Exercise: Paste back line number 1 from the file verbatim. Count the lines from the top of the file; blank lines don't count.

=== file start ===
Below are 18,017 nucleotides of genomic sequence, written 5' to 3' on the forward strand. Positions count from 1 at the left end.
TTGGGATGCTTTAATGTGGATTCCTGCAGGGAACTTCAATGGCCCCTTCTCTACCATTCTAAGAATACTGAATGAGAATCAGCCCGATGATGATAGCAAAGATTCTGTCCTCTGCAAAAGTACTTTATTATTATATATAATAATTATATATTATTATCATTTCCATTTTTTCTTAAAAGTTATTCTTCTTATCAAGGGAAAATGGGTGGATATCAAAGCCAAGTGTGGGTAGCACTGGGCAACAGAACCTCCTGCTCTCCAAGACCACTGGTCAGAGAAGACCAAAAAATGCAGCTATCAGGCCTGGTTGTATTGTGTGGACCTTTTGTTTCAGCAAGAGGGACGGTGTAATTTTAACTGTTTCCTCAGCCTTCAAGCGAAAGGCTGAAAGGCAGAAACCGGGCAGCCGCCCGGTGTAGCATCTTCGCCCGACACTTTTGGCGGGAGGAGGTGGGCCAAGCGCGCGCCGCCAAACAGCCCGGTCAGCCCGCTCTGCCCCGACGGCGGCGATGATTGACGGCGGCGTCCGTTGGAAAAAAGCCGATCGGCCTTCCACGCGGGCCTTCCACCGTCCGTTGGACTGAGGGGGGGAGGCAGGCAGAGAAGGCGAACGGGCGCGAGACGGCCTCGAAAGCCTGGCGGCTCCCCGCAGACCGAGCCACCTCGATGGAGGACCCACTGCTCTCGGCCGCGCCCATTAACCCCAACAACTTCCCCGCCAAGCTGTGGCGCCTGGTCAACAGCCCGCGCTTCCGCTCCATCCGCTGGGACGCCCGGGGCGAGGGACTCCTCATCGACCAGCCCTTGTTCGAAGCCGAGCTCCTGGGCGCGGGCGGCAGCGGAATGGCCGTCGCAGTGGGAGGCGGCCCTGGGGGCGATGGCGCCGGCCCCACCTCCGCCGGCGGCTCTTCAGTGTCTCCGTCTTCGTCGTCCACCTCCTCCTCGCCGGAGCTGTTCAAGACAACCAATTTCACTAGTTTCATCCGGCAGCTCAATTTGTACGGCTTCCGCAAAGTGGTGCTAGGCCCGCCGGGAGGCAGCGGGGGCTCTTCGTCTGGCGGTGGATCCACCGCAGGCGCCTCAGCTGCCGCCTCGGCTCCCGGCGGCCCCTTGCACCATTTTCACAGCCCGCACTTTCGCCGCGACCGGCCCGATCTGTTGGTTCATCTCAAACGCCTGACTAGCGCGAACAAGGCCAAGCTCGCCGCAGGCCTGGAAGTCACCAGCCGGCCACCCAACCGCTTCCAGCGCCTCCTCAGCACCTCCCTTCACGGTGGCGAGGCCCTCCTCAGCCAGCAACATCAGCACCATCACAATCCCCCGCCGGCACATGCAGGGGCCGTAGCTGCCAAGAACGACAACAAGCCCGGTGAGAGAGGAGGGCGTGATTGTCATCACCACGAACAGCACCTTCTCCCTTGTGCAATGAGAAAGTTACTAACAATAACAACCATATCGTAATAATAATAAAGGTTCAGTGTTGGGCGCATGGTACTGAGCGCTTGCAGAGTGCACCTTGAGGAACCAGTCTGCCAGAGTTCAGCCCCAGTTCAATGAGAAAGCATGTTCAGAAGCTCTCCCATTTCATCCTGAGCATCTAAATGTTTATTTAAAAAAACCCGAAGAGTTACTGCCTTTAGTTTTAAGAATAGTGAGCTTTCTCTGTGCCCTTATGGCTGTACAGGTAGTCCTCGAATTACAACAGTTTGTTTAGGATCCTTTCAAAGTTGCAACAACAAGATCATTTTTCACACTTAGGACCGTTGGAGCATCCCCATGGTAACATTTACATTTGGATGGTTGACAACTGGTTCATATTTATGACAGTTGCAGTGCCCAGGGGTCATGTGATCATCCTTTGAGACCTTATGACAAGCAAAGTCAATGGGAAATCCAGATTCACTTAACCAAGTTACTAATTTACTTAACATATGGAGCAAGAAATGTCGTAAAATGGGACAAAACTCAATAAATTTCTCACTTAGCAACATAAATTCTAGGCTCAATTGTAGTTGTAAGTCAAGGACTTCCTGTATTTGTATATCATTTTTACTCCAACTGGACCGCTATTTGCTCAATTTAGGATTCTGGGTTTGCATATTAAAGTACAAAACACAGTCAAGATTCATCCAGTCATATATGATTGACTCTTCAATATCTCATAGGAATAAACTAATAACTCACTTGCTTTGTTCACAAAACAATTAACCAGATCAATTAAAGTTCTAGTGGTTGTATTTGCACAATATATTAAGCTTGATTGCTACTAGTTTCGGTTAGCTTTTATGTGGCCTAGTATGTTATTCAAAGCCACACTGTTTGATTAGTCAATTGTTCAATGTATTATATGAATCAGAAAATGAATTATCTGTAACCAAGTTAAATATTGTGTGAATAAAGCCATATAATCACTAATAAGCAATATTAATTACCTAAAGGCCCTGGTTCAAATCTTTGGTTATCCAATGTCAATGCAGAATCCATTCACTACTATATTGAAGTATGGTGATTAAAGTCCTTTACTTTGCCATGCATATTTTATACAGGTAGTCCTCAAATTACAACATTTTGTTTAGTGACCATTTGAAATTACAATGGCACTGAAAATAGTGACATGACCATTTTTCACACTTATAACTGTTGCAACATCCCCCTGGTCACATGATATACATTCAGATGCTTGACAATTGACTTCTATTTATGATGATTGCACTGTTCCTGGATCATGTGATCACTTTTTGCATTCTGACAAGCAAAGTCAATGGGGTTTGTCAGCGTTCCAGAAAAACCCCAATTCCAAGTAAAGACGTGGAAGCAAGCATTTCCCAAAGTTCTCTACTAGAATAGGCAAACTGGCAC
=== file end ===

Below are 18,017 nucleotides of genomic sequence, written 5' to 3' on the forward strand. Positions count from 1 at the left end.